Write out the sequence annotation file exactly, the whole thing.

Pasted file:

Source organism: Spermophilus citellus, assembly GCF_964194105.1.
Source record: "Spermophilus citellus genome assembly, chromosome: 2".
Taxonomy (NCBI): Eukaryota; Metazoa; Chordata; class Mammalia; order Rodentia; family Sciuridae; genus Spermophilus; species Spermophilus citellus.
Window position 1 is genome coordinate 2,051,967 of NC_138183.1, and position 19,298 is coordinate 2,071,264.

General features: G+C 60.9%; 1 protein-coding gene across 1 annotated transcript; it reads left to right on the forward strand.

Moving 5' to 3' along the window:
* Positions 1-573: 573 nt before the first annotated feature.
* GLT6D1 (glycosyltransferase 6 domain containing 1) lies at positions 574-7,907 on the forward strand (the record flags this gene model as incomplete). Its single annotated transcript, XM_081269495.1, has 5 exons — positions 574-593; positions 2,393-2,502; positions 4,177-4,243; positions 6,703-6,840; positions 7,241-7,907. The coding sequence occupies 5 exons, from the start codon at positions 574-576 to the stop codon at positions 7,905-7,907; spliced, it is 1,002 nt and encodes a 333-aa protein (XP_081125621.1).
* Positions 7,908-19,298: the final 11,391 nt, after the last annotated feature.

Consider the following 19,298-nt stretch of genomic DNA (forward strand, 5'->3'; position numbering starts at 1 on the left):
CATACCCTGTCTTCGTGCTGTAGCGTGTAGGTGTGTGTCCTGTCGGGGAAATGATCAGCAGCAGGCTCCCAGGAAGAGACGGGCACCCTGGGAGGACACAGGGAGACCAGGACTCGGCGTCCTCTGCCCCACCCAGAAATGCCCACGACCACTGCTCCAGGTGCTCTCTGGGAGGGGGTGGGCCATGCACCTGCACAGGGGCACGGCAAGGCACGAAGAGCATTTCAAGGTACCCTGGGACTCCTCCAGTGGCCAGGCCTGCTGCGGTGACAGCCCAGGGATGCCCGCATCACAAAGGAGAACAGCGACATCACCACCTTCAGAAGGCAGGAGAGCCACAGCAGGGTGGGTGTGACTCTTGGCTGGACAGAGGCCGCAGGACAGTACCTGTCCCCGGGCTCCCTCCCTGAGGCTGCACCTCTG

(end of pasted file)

Source organism: Spermophilus citellus, assembly GCF_964194105.1.
Source record: "Spermophilus citellus genome assembly, chromosome: 2".
Taxonomy (NCBI): Eukaryota; Metazoa; Chordata; class Mammalia; order Rodentia; family Sciuridae; genus Spermophilus; species Spermophilus citellus.
Window position 1 is genome coordinate 2,051,967 of NC_138183.1, and position 19,298 is coordinate 2,071,264.

General features: G+C 60.9%; 1 protein-coding gene across 1 annotated transcript; it reads left to right on the forward strand.

Moving 5' to 3' along the window:
* Positions 1-573: 573 nt before the first annotated feature.
* GLT6D1 (glycosyltransferase 6 domain containing 1) lies at positions 574-7,907 on the forward strand (the record flags this gene model as incomplete). Its single annotated transcript, XM_081269495.1, has 5 exons — positions 574-593; positions 2,393-2,502; positions 4,177-4,243; positions 6,703-6,840; positions 7,241-7,907. The coding sequence occupies 5 exons, from the start codon at positions 574-576 to the stop codon at positions 7,905-7,907; spliced, it is 1,002 nt and encodes a 333-aa protein (XP_081125621.1).
* Positions 7,908-19,298: the final 11,391 nt, after the last annotated feature.

Consider the following 19,298-nt stretch of genomic DNA (forward strand, 5'->3'; position numbering starts at 1 on the left):
CATACCCTGTCTTCGTGCTGTAGCGTGTAGGTGTGTGTCCTGTCGGGGAAATGATCAGCAGCAGGCTCCCAGGAAGAGACGGGCACCCTGGGAGGACACAGGGAGACCAGGACTCGGCGTCCTCTGCCCCACCCAGAAATGCCCACGACCACTGCTCCAGGTGCTCTCTGGGAGGGGGTGGGCCATGCACCTGCACAGGGGCACGGCAAGGCACGAAGAGCATTTCAAGGTACCCTGGGACTCCTCCAGTGGCCAGGCCTGCTGCGGTGACAGCCCAGGGATGCCCGCATCACAAAGGAGAACAGCGACATCACCACCTTCAGAAGGCAGGAGAGCCACAGCAGGGTGGGTGTGACTCTTGGCTGGACAGAGGCCGCAGGACAGTACCTGTCCCCGGGCTCCCTCCCTGAGGCTGCACCTCTG